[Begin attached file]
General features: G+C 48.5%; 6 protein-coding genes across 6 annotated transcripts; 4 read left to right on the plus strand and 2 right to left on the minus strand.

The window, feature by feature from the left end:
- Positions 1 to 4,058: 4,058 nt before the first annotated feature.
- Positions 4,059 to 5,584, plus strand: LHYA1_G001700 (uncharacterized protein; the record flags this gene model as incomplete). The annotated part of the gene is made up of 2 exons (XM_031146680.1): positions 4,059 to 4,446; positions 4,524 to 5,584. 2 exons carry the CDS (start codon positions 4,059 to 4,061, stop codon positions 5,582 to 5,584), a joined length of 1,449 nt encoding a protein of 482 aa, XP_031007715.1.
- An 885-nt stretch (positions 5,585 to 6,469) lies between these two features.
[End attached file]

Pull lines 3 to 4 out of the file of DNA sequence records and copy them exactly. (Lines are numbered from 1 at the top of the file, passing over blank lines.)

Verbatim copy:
- Positions 1 to 4,058: 4,058 nt before the first annotated feature.
- Positions 4,059 to 5,584, plus strand: LHYA1_G001700 (uncharacterized protein; the record flags this gene model as incomplete). The annotated part of the gene is made up of 2 exons (XM_031146680.1): positions 4,059 to 4,446; positions 4,524 to 5,584. 2 exons carry the CDS (start codon positions 4,059 to 4,061, stop codon positions 5,582 to 5,584), a joined length of 1,449 nt encoding a protein of 482 aa, XP_031007715.1.